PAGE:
Calangute: This is the most popular beach, close to Panjim. It is commercialized but offers good sun-bathing and some really delicious food.

Palolem Beach: Palolem Beach is situated in Canacona in southern Goa. The beach attracts many international tourists, mainly during the winter season between November and March. It is considered to be one of the region's most beautiful beaches. During the season it is crowded with tourists.

Best time to be in Goa  

Goa is enjoyable throughout the year. But October-February is the best time for tourists. The carnival takes place from February through March. The summers are very hot and humid. Beaches are unsafe during monsoons. Even a span of 2-4 days is enough to experience Goa at its best. When you're in Goa you can't miss visiting the azure beaches that are truly mesmeric. You can plan for half a day beach hopping where you can sunbathe, relax, chill out and try the thrilling water sports activities over here. Home stay, hotels and resorts are available, during the season it is advisable to book in advance.

Goa is accessible by rail, road and air. The best way to get around Goa is to hire a vehicle. There are no metered taxis and the bus service is erratic. Ideally it is better to fix the fare when you book the taxi for your journey. The pristine, natural beauty and the many tourist attractions, fantastic seafood and delicious Goan cuisine and friendly people make Goa a holiday destination. It’s apt to have a romantic break in Goa to rejuvenate your mind and body. No wonder tourists from around the world flock to Goa!


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Thursday 15 July 2021

Historical & Tourist spots in Maharashtra

 Kama Ayurveda     Decathlon

Historical & Tourist spots in Maharashtra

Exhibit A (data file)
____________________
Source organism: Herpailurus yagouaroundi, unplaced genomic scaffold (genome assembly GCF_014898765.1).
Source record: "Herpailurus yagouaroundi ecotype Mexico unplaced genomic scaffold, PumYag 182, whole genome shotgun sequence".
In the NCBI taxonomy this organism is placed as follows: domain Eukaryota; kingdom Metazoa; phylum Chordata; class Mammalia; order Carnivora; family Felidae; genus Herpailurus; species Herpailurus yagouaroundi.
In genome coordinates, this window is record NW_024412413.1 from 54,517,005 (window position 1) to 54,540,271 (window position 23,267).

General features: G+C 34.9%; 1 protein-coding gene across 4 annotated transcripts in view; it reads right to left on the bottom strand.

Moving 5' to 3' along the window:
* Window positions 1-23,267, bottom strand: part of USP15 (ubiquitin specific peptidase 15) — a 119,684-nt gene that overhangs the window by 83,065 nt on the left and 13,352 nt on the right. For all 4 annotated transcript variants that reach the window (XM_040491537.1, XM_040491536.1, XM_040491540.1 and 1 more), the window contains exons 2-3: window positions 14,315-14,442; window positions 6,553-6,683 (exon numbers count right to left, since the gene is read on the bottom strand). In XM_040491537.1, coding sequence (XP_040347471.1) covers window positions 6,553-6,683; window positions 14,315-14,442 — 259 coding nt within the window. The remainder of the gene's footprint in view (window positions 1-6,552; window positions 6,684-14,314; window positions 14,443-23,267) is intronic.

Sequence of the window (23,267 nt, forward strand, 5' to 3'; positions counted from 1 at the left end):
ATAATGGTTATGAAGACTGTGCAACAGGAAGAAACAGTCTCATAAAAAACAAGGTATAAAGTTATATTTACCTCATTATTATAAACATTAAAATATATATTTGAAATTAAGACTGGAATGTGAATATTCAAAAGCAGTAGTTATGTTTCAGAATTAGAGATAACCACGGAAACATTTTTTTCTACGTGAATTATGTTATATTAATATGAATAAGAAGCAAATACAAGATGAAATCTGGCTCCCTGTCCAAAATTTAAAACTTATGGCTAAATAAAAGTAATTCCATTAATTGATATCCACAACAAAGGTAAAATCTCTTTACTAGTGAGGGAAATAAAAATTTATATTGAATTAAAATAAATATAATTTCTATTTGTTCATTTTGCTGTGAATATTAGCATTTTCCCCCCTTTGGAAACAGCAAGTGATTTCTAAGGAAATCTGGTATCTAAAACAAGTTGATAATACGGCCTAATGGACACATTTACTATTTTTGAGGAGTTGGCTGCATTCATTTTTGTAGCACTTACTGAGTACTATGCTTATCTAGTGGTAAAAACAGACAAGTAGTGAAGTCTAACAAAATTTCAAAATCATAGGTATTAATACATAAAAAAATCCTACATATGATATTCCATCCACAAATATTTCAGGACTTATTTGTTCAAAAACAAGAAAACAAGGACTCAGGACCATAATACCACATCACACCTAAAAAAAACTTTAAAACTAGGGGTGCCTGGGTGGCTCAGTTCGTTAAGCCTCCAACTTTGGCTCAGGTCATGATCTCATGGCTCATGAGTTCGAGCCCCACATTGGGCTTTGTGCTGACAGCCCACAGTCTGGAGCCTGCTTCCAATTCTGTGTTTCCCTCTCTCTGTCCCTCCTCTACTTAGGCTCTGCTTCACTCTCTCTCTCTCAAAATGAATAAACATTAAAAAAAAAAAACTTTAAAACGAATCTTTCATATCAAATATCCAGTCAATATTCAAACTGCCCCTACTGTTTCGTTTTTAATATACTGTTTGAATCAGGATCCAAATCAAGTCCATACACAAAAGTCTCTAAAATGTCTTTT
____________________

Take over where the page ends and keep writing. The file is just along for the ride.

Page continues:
India is a vast country, almost a sub-continent. From the Himalayas in the north to the southern tip touching the sea close to Sri Lanka, and on the west from Arabian Sea to the Bay of Bengal on the east. Indian has many states with a different culture, cuisine and lifestyle. On the north east, there are seven states with a rich culture and tradition. Then you have Lakshadweep islands in the Arabian Sea to Andaman & Nicobar islands in the Bay of Bengal. It may take a couple of years to cover the length and breadth of the country to see all the historical and tourist spots across the country, rich with different and varied culture and cuisine. Each Indian state has its own attraction, culture and historical spots. Similarly Maharashtra on the west coast of India with Mumbai as its capital is rich in the historical and tourist spots.

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Maharashtra is known for its many famous historical sites that dot the landscape throughout the state. They have a rich heritage and interesting stories of valor, deceit and love. Here we look at some of the historical places in Maharashtra – forts, palaces, monuments and culturally rich cities in the state. This will give you an insight to the culture and tradition of Maharashtra.

The Gateway of India: It is without doubt one of the most popular historical places in Mumbai, Maharashtra. Sitting proudly on the Apollo Bunder, it overlooks the Arabian Sea. It is one of the defining monuments of the city of Mumbai and was built in the year 1924. The construction was undertaken by the famous architect George Wittet, to commemorate the visit of King George V and Queen Mary to Mumbai. The imposing structure of the monument is a beautiful confluence of Indian, Arabic and Western architecture and has become a popular tourist hub in the city. And nearby is the famous Taj Mahal Hotel.